A miracle is something that comes to us from beyond the world. It is an event that can't happen, but it does. It can't be explained scientifically.
Lewis gained attention beyond his academic circles through his unflinching affirmation of the supernatural – God, demons, miracles and all. How could a sophisticated Oxford professor believe in such fables in the 20th century? He took on the task to consider whether it was intellectually honest and realistic to automatically reject miracles.
He critiqued naturalism, which claims that miracles were impossible or at least so improbable that they can never be accepted. In his book Miracles, Lewis confronted naturalism – the belief that nature is all there is: a closed box of cause and effect. Super-naturalism sees nature as an open system, operated by natural law most of the time but open to intervention by God.
There are three negative ways to respond to miracles:
1. They are impossible. Unless we absolutely certain that there is no supernatural power (God) in the universe, we cannot dogmatically say that every claim of a miracle is false. Granted, miracles rare are but that does not mean that they are impossible. We can never assume that what we have experienced is all there is to reality. There is no argument to prove that miracles cannot happen.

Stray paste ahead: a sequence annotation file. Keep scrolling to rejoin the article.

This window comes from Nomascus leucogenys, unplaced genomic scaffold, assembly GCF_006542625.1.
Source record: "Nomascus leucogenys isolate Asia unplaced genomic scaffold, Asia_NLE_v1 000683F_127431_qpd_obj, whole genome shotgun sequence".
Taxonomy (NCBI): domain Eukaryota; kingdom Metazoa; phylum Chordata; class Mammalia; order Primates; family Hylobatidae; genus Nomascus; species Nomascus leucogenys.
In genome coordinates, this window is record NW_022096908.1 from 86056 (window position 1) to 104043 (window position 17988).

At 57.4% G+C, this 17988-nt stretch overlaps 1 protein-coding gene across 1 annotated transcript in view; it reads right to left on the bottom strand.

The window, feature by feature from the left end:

2. They are improbable. Scottish philosopher, David Hume, allowed for no instance of a miracle because another explanation is always preferable. However, we cannot say that all reports of miracles are false, even if one of them did happen. You need to weigh the historical evidence for each unusual event before you exclude or accept it.
3. They are inappropriate. In Christianity, miracles have deceives significant, converging on Christ and demonstrating that he is the one sent by God. The miracles of Christ are not merely powerful acts for the sake of power – they show his compassion and demonstrate his identity.
We still serve a miracle-working God. Nothing is impossible with Him!
[Summarised from Chapter 8 of Art Lindsley's C.S. Lewis' Case for Christ]